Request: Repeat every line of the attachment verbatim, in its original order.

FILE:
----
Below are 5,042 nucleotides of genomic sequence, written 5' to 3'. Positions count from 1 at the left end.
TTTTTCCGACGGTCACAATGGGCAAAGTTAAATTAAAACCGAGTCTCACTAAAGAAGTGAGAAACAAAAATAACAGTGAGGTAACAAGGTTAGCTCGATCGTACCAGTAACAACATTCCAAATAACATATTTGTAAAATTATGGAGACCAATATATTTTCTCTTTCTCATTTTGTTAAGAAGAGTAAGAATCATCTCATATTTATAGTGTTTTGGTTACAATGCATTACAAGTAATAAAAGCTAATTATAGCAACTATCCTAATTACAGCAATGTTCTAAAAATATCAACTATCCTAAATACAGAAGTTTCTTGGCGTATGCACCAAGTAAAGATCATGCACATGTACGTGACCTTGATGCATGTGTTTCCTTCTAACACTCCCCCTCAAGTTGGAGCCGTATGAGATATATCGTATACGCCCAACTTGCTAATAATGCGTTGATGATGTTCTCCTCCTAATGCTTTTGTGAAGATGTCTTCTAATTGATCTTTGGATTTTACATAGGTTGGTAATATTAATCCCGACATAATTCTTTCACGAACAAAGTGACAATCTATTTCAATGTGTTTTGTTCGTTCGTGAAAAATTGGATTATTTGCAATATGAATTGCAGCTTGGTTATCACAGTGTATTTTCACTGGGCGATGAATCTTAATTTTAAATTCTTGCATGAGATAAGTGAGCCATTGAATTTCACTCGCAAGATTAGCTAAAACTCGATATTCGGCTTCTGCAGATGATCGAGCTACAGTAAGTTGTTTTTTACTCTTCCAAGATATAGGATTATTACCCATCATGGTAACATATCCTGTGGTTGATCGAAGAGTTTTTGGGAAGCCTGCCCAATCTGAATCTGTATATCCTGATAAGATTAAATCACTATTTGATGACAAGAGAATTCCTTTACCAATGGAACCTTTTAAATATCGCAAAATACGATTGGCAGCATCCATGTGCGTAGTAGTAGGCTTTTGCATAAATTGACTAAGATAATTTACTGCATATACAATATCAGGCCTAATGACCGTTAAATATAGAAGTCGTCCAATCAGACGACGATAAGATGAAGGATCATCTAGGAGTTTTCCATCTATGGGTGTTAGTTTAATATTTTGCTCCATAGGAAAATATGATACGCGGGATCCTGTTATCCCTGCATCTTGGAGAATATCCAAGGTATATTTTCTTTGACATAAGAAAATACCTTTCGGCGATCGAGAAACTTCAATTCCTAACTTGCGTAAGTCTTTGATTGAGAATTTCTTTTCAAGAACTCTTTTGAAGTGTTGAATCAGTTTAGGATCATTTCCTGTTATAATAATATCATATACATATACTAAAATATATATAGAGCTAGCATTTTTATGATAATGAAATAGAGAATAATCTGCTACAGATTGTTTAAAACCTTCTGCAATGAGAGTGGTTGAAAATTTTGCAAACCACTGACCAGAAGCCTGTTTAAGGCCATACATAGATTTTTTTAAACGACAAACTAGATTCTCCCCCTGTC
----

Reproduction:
Below are 5,042 nucleotides of genomic sequence, written 5' to 3'. Positions count from 1 at the left end.
TTTTTCCGACGGTCACAATGGGCAAAGTTAAATTAAAACCGAGTCTCACTAAAGAAGTGAGAAACAAAAATAACAGTGAGGTAACAAGGTTAGCTCGATCGTACCAGTAACAACATTCCAAATAACATATTTGTAAAATTATGGAGACCAATATATTTTCTCTTTCTCATTTTGTTAAGAAGAGTAAGAATCATCTCATATTTATAGTGTTTTGGTTACAATGCATTACAAGTAATAAAAGCTAATTATAGCAACTATCCTAATTACAGCAATGTTCTAAAAATATCAACTATCCTAAATACAGAAGTTTCTTGGCGTATGCACCAAGTAAAGATCATGCACATGTACGTGACCTTGATGCATGTGTTTCCTTCTAACACTCCCCCTCAAGTTGGAGCCGTATGAGATATATCGTATACGCCCAACTTGCTAATAATGCGTTGATGATGTTCTCCTCCTAATGCTTTTGTGAAGATGTCTTCTAATTGATCTTTGGATTTTACATAGGTTGGTAATATTAATCCCGACATAATTCTTTCACGAACAAAGTGACAATCTATTTCAATGTGTTTTGTTCGTTCGTGAAAAATTGGATTATTTGCAATATGAATTGCAGCTTGGTTATCACAGTGTATTTTCACTGGGCGATGAATCTTAATTTTAAATTCTTGCATGAGATAAGTGAGCCATTGAATTTCACTCGCAAGATTAGCTAAAACTCGATATTCGGCTTCTGCAGATGATCGAGCTACAGTAAGTTGTTTTTTACTCTTCCAAGATATAGGATTATTACCCATCATGGTAACATATCCTGTGGTTGATCGAAGAGTTTTTGGGAAGCCTGCCCAATCTGAATCTGTATATCCTGATAAGATTAAATCACTATTTGATGACAAGAGAATTCCTTTACCAATGGAACCTTTTAAATATCGCAAAATACGATTGGCAGCATCCATGTGCGTAGTAGTAGGCTTTTGCATAAATTGACTAAGATAATTTACTGCATATACAATATCAGGCCTAATGACCGTTAAATATAGAAGTCGTCCAATCAGACGACGATAAGATGAAGGATCATCTAGGAGTTTTCCATCTATGGGTGTTAGTTTAATATTTTGCTCCATAGGAAAATATGATACGCGGGATCCTGTTATCCCTGCATCTTGGAGAATATCCAAGGTATATTTTCTTTGACATAAGAAAATACCTTTCGGCGATCGAGAAACTTCAATTCCTAACTTGCGTAAGTCTTTGATTGAGAATTTCTTTTCAAGAACTCTTTTGAAGTGTTGAATCAGTTTAGGATCATTTCCTGTTATAATAATATCATATACATATACTAAAATATATATAGAGCTAGCATTTTTATGATAATGAAATAGAGAATAATCTGCTACAGATTGTTTAAAACCTTCTGCAATGAGAGTGGTTGAAAATTTTGCAAACCACTGACCAGAAGCCTGTTTAAGGCCATACATAGATTTTTTTAAACGACAAACTAGATTCTCCCCCTGTC